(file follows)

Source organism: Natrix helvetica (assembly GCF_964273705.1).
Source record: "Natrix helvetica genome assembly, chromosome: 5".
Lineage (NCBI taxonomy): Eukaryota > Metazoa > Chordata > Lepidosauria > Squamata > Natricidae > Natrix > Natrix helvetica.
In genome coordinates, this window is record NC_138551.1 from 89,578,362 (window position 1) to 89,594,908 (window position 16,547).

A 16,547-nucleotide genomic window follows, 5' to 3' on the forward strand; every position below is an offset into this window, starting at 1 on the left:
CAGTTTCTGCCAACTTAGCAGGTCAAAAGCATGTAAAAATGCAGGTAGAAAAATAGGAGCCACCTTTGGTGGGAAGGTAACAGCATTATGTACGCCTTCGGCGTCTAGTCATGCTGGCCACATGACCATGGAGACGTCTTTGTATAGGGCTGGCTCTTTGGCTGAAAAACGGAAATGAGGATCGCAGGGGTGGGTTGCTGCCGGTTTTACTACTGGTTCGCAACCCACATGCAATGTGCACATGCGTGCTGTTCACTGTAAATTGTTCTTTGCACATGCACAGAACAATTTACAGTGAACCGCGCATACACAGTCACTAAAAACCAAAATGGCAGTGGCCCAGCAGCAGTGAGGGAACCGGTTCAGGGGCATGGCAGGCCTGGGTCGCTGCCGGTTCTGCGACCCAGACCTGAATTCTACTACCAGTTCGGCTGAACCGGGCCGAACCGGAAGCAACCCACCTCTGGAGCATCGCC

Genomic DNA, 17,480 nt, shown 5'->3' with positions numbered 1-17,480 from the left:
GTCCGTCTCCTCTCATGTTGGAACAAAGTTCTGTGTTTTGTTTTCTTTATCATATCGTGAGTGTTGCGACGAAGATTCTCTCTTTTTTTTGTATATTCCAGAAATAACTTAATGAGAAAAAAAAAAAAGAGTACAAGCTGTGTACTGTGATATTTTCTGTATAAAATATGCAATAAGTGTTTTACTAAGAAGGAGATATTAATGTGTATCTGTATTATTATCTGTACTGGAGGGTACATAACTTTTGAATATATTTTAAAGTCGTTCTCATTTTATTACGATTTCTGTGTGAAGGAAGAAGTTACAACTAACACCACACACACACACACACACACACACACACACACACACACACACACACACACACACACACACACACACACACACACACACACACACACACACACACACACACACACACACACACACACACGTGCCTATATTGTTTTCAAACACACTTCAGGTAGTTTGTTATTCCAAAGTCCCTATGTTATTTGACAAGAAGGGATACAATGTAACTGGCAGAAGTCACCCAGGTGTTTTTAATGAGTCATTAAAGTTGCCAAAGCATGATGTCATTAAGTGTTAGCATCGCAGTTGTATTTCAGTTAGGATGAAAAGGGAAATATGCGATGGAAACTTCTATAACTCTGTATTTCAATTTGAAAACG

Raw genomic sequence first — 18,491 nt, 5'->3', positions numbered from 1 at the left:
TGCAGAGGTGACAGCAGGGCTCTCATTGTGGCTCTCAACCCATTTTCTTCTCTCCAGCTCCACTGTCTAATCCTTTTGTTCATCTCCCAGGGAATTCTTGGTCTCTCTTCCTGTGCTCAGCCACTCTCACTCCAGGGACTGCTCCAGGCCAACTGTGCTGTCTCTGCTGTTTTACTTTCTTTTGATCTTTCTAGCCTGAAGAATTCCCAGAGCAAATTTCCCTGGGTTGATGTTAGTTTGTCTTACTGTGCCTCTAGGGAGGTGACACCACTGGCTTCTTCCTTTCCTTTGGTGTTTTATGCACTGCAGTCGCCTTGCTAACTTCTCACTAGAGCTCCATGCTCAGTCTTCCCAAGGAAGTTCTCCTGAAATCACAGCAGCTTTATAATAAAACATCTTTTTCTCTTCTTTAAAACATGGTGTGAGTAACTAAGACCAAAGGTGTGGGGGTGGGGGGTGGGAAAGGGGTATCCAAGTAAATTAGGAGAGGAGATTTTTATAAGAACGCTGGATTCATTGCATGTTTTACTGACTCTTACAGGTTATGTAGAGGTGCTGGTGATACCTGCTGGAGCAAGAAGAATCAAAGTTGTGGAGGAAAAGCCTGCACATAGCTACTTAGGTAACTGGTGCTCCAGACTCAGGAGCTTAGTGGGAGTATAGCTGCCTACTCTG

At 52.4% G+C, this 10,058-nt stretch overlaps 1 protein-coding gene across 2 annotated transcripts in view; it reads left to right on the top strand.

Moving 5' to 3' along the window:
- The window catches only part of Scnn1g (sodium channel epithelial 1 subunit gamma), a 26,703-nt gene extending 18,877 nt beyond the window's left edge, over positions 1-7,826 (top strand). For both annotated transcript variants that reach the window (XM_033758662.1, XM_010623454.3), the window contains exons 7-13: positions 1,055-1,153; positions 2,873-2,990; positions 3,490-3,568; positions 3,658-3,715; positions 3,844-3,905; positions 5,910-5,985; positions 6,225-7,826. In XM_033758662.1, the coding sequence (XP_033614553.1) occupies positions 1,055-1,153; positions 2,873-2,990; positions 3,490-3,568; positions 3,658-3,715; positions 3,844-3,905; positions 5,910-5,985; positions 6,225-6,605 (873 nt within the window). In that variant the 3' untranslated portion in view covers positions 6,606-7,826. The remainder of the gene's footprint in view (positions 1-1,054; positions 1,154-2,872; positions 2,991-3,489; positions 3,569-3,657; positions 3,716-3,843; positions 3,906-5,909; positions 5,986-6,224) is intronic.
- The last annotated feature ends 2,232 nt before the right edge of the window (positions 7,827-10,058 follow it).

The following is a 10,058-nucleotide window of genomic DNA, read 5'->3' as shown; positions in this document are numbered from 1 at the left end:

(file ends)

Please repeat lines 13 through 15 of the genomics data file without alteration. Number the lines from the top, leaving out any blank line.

- The window catches only part of Scnn1g (sodium channel epithelial 1 subunit gamma), a 26,703-nt gene extending 18,877 nt beyond the window's left edge, over positions 1-7,826 (top strand). For both annotated transcript variants that reach the window (XM_033758662.1, XM_010623454.3), the window contains exons 7-13: positions 1,055-1,153; positions 2,873-2,990; positions 3,490-3,568; positions 3,658-3,715; positions 3,844-3,905; positions 5,910-5,985; positions 6,225-7,826. In XM_033758662.1, the coding sequence (XP_033614553.1) occupies positions 1,055-1,153; positions 2,873-2,990; positions 3,490-3,568; positions 3,658-3,715; positions 3,844-3,905; positions 5,910-5,985; positions 6,225-6,605 (873 nt within the window). In that variant the 3' untranslated portion in view covers positions 6,606-7,826. The remainder of the gene's footprint in view (positions 1-1,054; positions 1,154-2,872; positions 2,991-3,489; positions 3,569-3,657; positions 3,716-3,843; positions 3,906-5,909; positions 5,986-6,224) is intronic.
- The last annotated feature ends 2,232 nt before the right edge of the window (positions 7,827-10,058 follow it).

The following is a 10,058-nucleotide window of genomic DNA, read 5'->3' as shown; positions in this document are numbered from 1 at the left end: